Just curious – this question may show my inexperience with C2 – why do you execute your trades at the broker through C2’s autotrade system? Why not do the trades at your broker and then transmit to C2?
Thanks so much for great answers! In an earlier life, I managed an equity portfolio of over $12 Billion for a large company pension fund. I met with many “fancy stock picker” managers from the big wall street banks and I always asked them similar questions to what i posed to you. Not all gave the same degree of explanation.
Let me throw in another thought to add to yours. Many times, whenever I talk to folks (especially Financial Planners) about “beating the market”, I get that look that says “what are you, nuts?!” Believe me - I am a CFA and I know all the stats. What these folks miss is that a smart small individual investor (like many on C2) CAN beat the market not JUST because they are better stock pickers, but rather due the use of the tools now available to the retail investor (like futures). That’s probably the biggest factor I have seen in the 35+ years I’ve been doing this. It also has to do with the challenge of market liquidity that you cite. It’s like the difference between the maneuverability of a wave runner versus that of a cruise ship. I also cite the tools you used to make adjustment s since you started with C2.
Keep on trucking, my man! I think 2018 will be very interesting.
Main question - why this can be assumed?
I will 100% believe only if developer will share the rules of the system and I can re-create all backtests by my self with the same results. Everything else can be false at any level: fake trades, tweaked rules, curve-fitting etc. (as you mentioned before and I missed )
On the other side - subs here jump into the strategies after 10 trades and several promoting posts with the right words. So posting backtests can easily increase your significance on the forum and attract new subs.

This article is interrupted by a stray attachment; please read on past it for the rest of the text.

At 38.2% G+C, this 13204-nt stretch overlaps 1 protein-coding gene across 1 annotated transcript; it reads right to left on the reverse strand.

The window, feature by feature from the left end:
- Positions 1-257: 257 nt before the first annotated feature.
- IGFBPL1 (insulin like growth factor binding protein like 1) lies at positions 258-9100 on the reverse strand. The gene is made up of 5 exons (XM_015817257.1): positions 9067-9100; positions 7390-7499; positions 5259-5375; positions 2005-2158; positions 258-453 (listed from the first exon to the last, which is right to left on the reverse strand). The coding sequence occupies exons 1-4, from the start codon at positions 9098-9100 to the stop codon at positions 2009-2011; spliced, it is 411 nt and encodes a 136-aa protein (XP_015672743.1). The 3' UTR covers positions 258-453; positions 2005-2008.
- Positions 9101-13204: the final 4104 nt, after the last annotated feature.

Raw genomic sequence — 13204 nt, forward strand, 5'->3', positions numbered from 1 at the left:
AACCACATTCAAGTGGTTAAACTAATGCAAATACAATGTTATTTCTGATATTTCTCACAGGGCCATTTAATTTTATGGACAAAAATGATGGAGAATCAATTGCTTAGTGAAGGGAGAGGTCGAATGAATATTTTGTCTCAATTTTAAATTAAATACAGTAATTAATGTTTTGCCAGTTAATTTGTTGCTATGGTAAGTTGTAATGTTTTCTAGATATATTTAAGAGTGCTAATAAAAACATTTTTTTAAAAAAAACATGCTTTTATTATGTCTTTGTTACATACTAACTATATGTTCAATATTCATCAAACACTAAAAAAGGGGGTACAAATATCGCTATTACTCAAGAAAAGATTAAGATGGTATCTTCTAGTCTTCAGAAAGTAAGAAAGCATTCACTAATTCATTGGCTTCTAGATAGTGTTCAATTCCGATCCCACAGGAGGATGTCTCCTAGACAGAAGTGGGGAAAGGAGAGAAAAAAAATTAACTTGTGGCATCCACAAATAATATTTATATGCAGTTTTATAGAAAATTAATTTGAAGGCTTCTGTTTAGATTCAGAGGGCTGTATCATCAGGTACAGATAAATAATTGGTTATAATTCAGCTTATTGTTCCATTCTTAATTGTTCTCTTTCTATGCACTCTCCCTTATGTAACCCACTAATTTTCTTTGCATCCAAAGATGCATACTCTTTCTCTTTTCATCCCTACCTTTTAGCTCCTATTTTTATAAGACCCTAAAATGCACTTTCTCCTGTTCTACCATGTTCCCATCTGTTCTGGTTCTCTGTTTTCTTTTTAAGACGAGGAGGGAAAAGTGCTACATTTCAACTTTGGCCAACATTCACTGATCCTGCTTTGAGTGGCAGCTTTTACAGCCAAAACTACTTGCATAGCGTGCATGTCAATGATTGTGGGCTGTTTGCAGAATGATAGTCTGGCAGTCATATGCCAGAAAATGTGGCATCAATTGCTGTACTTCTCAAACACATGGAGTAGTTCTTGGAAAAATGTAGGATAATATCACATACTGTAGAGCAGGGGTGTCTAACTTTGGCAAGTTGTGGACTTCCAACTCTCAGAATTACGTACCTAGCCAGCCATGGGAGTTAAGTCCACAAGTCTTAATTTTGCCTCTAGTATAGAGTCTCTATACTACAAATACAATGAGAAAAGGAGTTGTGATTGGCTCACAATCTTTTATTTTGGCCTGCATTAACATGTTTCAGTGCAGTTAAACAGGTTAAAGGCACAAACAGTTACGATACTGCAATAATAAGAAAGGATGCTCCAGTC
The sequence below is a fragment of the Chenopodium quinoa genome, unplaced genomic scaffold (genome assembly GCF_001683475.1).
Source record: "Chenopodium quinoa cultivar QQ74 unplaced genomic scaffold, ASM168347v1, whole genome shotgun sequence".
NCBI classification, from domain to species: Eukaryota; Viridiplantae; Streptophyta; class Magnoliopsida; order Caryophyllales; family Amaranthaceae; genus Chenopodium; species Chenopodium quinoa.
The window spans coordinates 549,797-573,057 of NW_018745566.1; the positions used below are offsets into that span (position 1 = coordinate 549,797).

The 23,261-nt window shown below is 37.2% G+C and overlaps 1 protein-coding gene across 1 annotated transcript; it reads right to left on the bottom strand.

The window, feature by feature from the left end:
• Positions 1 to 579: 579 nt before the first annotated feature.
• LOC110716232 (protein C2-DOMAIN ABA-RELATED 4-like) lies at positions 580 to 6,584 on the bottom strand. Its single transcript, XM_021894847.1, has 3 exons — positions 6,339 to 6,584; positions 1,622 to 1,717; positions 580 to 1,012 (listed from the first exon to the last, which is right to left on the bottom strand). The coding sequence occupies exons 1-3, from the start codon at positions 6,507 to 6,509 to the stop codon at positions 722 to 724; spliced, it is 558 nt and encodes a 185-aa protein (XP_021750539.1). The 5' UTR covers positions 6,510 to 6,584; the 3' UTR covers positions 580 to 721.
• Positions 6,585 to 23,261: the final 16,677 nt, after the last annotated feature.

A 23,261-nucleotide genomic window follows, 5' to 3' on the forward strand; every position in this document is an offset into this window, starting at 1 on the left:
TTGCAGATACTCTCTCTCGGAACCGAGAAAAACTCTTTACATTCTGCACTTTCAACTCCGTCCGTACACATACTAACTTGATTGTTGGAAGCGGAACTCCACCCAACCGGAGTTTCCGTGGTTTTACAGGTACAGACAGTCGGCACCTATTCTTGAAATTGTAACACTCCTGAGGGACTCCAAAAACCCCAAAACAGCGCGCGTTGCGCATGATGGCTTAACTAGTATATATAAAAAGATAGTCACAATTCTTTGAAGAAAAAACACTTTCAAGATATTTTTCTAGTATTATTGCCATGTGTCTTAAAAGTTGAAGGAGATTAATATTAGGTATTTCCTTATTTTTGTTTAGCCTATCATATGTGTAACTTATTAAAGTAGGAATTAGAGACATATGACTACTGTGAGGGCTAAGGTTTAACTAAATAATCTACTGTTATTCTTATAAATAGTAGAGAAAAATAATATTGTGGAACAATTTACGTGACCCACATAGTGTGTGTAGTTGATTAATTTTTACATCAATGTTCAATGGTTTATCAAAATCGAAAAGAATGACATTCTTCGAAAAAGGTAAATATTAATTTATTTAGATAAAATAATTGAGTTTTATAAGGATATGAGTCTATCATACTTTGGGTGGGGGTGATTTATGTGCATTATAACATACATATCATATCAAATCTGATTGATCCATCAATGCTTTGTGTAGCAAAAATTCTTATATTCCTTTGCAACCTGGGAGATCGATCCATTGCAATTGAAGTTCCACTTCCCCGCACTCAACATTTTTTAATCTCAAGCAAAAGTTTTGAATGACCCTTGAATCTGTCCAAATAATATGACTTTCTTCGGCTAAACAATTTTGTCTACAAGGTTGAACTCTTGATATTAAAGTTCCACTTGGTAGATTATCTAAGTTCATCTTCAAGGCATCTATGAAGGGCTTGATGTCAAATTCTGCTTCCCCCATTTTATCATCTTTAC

Originally I avoided giving out my backtests and explained how they generally shouldn’t be used. I even made alternative drawdown/return estimates based on actual return data from C2 and Monte Carlo simulation to be used instead. But almost everyone asks for the backtest data anyway and I was spending all my time explaining why I didn’t want to publish the data (and still they want to see it). So I eventually gave up and put a link to backtest data in my system description document. So though I don’t think sharing backtest data is a good idea, I don’t see how it can be avoided when most people expect to see it.
I only ask to see backtest data when a system developer makes claims about what their system would have done in years prior to being on C2. When they refuse to produce it (you know who you are) then I am very suspicious of their claims and integrity.
Other than that, I have generally found most backtests to be over-fitted and pretty useless.
Backtests on average widely overperform the strategies going forward. That’s true even for good models because of 2 main things: times change and the model looking backward is optimally fit. This is true even if the model is not overfit with too many variables to be reliable.
Unless the backtest is really simple (one or two variables), this slippage will usually be very substantial. And even when the backtest is simple, it can still do grossly better than the reality going forward.
The best use of a backtest is to generate trading signals, not to reliably estimate returns or drawdowns.